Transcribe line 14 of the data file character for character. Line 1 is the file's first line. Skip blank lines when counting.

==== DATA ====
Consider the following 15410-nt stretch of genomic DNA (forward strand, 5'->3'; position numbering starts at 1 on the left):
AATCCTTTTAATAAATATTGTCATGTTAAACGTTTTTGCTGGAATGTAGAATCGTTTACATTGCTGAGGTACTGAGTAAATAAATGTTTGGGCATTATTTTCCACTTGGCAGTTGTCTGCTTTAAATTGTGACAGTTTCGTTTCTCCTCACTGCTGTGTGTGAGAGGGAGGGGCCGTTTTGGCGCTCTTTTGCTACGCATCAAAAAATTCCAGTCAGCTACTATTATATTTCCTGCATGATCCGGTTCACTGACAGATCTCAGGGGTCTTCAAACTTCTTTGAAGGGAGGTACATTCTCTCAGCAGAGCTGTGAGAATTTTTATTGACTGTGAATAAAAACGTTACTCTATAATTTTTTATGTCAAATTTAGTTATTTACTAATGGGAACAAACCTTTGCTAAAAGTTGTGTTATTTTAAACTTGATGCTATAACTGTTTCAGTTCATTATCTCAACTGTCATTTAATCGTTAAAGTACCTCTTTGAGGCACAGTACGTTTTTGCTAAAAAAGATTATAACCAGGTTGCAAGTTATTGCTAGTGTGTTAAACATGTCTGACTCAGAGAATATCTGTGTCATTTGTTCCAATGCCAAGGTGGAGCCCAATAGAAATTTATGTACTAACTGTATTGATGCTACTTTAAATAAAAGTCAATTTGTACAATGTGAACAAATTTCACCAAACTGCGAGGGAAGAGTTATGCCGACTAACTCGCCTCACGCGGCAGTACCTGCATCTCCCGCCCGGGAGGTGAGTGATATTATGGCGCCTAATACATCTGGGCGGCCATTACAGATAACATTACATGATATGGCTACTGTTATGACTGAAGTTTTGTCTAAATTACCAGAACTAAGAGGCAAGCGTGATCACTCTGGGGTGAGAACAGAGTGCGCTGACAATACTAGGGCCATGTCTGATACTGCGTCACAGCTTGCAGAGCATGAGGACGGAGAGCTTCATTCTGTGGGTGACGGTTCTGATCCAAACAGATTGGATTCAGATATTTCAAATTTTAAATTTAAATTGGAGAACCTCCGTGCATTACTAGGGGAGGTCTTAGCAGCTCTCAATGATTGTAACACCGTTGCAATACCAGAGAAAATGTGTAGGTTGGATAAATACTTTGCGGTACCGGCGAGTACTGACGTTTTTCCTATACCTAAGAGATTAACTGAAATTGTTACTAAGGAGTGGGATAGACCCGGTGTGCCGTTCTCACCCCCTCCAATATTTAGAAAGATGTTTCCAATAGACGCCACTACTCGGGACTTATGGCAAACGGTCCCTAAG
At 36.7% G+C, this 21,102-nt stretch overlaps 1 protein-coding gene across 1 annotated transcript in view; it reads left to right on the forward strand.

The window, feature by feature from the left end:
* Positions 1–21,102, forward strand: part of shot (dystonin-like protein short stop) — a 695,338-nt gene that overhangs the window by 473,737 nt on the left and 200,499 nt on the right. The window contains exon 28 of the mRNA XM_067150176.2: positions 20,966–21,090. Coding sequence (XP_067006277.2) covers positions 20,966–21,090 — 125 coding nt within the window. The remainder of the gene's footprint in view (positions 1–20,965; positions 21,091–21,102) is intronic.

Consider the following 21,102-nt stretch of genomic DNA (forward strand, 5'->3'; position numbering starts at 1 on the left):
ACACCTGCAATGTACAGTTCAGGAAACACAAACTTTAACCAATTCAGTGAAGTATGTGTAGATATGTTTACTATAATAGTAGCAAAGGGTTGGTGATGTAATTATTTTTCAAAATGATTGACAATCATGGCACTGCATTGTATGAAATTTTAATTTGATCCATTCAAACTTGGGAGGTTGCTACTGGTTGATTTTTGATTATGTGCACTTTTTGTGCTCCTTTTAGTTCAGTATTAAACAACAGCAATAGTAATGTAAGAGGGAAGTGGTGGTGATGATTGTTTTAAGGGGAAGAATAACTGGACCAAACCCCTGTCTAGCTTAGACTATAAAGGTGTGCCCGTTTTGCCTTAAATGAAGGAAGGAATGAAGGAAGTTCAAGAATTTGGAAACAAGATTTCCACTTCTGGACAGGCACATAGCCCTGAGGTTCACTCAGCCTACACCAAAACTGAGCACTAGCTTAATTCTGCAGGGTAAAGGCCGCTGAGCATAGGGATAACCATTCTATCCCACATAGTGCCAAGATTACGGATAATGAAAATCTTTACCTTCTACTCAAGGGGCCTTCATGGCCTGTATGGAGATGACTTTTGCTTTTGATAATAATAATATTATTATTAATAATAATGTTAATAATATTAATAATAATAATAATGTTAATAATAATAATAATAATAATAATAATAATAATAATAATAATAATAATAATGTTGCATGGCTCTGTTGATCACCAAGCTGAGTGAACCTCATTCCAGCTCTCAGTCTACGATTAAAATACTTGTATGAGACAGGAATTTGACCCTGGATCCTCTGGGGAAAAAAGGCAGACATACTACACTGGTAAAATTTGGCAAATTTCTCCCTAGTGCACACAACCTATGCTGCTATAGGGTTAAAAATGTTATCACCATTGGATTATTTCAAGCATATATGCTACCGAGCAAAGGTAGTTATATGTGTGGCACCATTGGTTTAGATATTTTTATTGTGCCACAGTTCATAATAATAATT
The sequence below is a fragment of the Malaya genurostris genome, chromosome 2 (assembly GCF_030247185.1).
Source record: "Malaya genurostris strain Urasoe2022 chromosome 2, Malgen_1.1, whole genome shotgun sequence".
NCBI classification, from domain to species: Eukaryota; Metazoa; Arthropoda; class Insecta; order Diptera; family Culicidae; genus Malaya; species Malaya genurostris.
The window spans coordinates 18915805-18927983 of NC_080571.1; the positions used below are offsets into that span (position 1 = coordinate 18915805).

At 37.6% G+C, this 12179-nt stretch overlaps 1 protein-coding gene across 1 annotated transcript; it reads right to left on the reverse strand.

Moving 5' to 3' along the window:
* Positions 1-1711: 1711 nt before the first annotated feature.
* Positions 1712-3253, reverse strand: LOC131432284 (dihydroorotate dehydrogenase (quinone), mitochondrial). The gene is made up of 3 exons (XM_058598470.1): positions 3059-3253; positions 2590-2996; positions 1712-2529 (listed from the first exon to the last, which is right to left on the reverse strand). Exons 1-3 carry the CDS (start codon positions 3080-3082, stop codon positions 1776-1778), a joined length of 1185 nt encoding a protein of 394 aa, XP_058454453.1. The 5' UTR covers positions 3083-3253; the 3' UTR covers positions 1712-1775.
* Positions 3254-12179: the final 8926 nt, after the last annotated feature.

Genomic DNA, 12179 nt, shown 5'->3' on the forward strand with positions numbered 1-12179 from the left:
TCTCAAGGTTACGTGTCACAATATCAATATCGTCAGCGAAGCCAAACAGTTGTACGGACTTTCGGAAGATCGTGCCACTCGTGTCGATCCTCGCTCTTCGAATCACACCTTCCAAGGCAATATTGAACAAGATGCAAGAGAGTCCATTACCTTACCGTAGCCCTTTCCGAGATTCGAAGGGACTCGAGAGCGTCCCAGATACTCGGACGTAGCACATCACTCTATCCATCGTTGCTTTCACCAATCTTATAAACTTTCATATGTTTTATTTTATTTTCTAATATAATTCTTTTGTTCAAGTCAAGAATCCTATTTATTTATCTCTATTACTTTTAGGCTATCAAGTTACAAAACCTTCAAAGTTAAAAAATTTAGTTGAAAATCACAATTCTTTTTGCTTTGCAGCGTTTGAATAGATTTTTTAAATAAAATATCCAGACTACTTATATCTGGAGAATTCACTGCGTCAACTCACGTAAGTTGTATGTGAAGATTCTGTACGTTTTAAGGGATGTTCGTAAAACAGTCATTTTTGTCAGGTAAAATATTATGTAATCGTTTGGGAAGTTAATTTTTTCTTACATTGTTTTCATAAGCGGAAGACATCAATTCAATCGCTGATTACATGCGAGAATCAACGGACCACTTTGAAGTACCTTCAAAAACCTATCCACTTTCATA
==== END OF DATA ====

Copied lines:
* Positions 1-1711: 1711 nt before the first annotated feature.